Posted by Alison Spencer, UCB Student Intern, UCOP. Drones have emerged in recent years as an exciting information-gathering tool. At UC Merced’s newly established UC Center of Excellence on Unmanned Aircraft Systems Safety, director Brandon Stark and his team work to keep the University of California at the forefront of safe, responsible, and innovative drone usage.
Applications in Research and Recreation
Before joining the Center of Excellence, Stark and his three student assistants (John Abad, Alexus Garcia, and Chris Reps) all worked at UC Merced’s Mechatronics, Embedded Systems and Automation (MESA) lab. “At MESA, they’ve used drones to render digital environments,” explained Abad. “That way, people can see what a place looks like without going there.” Additionally, unmanned aircraft have aided in agricultural research. “The lab used drones to survey farmers’ crops, using aerial imagery to check growth rates and health,” said Garcia.
Merced students have also caught on to drones’ recreational capabilities. In the sport of drone racing, competitors navigate through obstacle courses at high speeds, wearing goggles that relay video from the vehicles’ attached cameras. Already, contests such as the recent World Drone Prix in Dubai have attracted international entrants, who competed for a $250,000 grand prize. “Students here are trying to start competitions with other California schools and be founders of college-level racing,” Reps said.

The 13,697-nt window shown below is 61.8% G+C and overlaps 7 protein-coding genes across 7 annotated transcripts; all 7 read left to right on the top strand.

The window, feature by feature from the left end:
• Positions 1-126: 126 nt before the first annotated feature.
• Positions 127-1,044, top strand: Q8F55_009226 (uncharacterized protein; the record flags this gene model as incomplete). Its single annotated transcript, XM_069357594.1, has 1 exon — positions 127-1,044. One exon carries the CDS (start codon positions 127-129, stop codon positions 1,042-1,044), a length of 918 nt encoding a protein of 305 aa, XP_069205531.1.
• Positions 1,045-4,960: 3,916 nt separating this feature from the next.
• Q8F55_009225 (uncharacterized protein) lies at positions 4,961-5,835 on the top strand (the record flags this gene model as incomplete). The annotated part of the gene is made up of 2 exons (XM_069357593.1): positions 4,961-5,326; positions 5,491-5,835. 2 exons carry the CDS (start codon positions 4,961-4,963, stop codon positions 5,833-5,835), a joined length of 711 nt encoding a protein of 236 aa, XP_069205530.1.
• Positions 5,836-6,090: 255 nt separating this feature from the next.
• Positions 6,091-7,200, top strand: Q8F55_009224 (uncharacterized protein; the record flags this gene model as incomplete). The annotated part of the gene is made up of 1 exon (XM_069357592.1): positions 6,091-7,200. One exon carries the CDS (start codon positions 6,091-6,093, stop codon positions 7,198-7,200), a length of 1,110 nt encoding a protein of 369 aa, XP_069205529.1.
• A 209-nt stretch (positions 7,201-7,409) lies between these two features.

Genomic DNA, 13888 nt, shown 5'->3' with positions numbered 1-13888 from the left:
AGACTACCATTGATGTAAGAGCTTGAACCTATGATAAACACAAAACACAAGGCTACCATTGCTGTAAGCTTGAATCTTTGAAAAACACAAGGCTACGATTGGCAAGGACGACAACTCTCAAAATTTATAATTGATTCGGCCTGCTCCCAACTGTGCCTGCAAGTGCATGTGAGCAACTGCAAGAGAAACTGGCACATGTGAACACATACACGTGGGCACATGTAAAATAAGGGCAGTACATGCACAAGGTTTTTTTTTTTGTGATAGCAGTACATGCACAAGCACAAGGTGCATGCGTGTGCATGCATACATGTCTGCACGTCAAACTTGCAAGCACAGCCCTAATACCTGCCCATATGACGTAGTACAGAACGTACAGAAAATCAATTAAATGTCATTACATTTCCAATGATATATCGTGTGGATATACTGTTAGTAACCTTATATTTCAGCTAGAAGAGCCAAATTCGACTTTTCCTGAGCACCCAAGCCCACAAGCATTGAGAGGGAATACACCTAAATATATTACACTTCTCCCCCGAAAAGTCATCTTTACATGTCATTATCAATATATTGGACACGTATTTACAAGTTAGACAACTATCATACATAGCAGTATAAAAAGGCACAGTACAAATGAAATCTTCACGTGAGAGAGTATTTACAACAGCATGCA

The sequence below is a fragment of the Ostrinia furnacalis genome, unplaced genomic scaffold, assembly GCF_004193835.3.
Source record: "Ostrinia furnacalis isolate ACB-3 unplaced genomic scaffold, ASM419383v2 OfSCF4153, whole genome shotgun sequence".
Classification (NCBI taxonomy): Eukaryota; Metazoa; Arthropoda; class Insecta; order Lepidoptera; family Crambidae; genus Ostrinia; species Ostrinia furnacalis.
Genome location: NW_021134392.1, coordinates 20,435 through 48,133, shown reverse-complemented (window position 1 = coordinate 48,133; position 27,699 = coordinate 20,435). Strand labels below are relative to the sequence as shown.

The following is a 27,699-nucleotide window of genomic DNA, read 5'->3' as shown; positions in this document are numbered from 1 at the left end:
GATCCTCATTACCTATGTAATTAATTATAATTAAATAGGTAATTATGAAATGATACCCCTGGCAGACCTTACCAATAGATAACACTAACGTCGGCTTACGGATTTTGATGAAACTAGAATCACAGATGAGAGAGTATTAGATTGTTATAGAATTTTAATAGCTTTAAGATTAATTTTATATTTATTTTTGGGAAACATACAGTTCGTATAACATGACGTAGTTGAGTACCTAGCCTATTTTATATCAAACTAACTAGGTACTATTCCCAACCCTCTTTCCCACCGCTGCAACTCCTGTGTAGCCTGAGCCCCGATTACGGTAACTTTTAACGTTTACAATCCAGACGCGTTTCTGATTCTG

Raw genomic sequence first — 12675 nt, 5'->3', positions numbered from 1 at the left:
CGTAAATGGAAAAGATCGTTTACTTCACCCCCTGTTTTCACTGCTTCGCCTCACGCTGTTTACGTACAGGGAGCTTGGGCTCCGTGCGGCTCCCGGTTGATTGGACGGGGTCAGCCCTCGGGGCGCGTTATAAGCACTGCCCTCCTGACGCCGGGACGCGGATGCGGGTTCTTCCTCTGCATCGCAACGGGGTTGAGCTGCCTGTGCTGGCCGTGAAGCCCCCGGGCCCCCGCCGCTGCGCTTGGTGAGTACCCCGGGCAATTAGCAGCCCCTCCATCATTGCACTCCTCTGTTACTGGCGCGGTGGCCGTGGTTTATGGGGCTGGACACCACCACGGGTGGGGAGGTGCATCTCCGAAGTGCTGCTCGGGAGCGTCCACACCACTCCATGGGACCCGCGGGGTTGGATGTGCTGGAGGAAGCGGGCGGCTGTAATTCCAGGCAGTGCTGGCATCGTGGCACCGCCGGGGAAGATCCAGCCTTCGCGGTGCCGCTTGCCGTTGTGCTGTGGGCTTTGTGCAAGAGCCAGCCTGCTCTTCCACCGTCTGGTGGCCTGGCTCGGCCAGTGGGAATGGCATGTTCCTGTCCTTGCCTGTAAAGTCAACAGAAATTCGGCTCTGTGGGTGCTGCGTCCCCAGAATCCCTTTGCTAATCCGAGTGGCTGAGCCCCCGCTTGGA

A Comprehensive Fleet Management Solution
With staff and students increasingly operating drones on campuses, the center promotes safety and compliance with UC policy. One important project is the development of a fleet management solution in collaboration with UC Risk Management Services at UC Davis.
The tool will be released as a web application and aims to track the number and activities of drones across the UC system. First, pilots will input data on their crew and proposed path. Once the center approves the flight, the pilot will receive notice from the FAA on weather conditions, preflight checklists, and regulations to keep in mind. Afterwards, the system will save a flight log. “The system is sort of like a backend database, to keep track of who’s doing what. The goal is to make it simple for users to fly drones safely,” explained Garcia.
In the meantime, a large part of the student assistants’ work revolves around educating the public. As a reporter for the center’s website, Garcia highlights the positive outcomes of drone operations, and Reps contributes to the center’s social media presence.
The center also gathers useful information for university researchers. “I’m specifically working on international law. That way if anyone decides they need to do research in other countries, we can give them guidelines,” said Abad. In his research, he discovered some countries still have reservations about drones, or lack clear guidelines about their legality. But with time, more and more are recognizing their applicability and usefulness. Overall, he said, “The future is coming, and people are getting used to it.”